• Although the Gobi is situated in a rain shadow, which blocks most rain and snow from reaching the desert and warms the air, it does receive just a little over 19 centimetres, or 7.6 inches, of precipitation a year.

Fact 14: It’s home to one of the world’s biggest and most spectacular sand dunes, the Khongor sand dune.

  • Khongoryn Els also called Duut Mankhan is popularly known as the “Singing Sands”. It lies within the Gobi Gurvansaikhan National Park in Mongolia. 
  • The sand dunes extend over a 965 square kilometre area.

Fact 15: The Gobi Desert played an important role in history as part of the great Mongol Empire.

  • It was where several important cities were built along the Silk Road.  

Fact 16: The Gobi’s ancient city of Karakorum was the capital of the Mongol Empire between 1235 and 1260.

  • In 1220 Genghis Khan, the great Mongol conqueror, established his headquarters there and used it as a base for his invasion of China.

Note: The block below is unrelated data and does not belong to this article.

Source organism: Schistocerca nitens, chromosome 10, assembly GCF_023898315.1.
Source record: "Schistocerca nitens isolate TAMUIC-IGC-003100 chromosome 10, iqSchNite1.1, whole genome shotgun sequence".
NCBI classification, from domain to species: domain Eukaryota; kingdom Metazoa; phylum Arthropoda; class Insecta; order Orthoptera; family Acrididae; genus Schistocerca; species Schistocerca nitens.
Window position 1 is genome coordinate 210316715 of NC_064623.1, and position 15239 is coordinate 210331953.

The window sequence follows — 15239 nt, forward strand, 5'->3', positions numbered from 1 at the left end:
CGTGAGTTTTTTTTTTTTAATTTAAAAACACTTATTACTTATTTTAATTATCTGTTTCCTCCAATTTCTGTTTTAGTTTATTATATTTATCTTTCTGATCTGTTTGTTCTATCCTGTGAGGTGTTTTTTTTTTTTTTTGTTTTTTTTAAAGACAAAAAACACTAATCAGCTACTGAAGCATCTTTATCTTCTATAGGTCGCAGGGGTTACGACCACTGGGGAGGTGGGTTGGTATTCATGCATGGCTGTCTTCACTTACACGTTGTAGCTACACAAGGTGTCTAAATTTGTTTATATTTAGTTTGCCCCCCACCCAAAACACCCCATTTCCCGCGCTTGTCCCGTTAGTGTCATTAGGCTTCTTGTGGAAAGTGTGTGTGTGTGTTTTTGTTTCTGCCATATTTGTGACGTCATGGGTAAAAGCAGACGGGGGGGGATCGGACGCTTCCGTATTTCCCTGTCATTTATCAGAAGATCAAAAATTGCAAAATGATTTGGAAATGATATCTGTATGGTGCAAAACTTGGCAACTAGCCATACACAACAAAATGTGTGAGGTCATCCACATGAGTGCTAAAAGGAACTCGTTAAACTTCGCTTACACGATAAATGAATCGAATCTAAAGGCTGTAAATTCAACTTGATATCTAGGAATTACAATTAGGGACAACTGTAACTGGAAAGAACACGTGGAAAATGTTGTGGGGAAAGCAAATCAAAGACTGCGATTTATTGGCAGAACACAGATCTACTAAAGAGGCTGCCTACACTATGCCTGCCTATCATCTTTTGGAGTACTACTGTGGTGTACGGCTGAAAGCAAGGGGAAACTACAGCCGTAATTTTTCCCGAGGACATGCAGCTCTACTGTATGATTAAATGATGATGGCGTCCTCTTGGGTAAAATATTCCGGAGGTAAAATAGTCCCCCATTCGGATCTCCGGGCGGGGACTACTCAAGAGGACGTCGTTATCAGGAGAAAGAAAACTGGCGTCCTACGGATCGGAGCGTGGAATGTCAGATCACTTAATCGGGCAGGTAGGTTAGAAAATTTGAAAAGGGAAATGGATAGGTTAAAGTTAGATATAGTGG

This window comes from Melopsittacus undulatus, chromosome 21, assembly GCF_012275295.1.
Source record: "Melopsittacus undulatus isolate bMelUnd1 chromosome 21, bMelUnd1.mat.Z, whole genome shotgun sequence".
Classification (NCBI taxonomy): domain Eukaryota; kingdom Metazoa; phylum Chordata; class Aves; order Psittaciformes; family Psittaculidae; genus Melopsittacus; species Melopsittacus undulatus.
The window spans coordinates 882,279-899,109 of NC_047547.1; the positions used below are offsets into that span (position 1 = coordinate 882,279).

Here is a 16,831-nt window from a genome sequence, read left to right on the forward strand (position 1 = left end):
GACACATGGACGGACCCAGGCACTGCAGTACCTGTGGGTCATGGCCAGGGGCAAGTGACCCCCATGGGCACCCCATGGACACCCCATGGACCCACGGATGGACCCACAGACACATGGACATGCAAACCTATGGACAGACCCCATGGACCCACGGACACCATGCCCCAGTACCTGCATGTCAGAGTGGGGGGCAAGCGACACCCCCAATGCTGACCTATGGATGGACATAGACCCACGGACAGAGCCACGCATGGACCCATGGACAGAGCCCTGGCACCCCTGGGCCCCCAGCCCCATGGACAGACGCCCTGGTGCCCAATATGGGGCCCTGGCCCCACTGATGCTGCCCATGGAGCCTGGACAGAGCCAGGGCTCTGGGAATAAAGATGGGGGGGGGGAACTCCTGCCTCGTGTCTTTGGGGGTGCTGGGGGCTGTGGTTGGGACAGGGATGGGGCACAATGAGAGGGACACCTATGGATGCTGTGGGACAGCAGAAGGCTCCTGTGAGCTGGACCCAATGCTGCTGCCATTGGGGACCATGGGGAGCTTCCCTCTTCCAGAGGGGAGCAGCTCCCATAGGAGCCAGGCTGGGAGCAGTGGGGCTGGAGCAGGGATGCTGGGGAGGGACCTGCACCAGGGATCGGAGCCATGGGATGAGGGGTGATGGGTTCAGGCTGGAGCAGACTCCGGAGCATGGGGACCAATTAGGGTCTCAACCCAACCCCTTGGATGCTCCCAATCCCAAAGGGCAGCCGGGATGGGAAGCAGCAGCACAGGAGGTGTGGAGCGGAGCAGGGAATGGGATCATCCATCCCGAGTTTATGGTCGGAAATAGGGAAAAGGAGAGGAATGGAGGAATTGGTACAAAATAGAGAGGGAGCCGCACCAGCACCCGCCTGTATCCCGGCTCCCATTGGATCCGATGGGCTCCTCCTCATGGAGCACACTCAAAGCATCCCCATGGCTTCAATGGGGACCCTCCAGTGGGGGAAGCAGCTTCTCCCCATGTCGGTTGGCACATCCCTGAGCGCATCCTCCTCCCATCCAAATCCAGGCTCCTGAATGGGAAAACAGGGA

Fact 17: Chances are, you’ll only stumble into 3 other living souls per square mile in the Gobi Desert because of its sheer size. 

  • On the bright side, the Gobi Desert has some of the most hospitable residents. Because the people who live here rarely see visitors they always welcome visitors, and give food and lodging to those who need it.

Fact 18: Most inhabitants of the Gobi Desert live a nomadic lifestyle. 

  • Majority of the Gobi Desert human population raise cattle for a living and use traditional living quarters known as Mongolian Gers (yurts).

Fact 19: It’s where one of the largest known copper and gold deposits in the world is found.

  • The south Gobi Desert alone has an estimated 35 million tonnes of copper.
  • Oyu Tolgoi, in particular, is one of the most exciting developments in copper and gold mining for several decades.

Fact 20: The ancient sub-species of the brown bear, the Mazaalai, is the only desert-dwelling bear species living in the Gobi Desert.

  • With less than 30 living individuals, it is listed as ‘critically endangered’ by the Mongolian Redbook of Endangered Species and by the Zoological Society of London. 

References: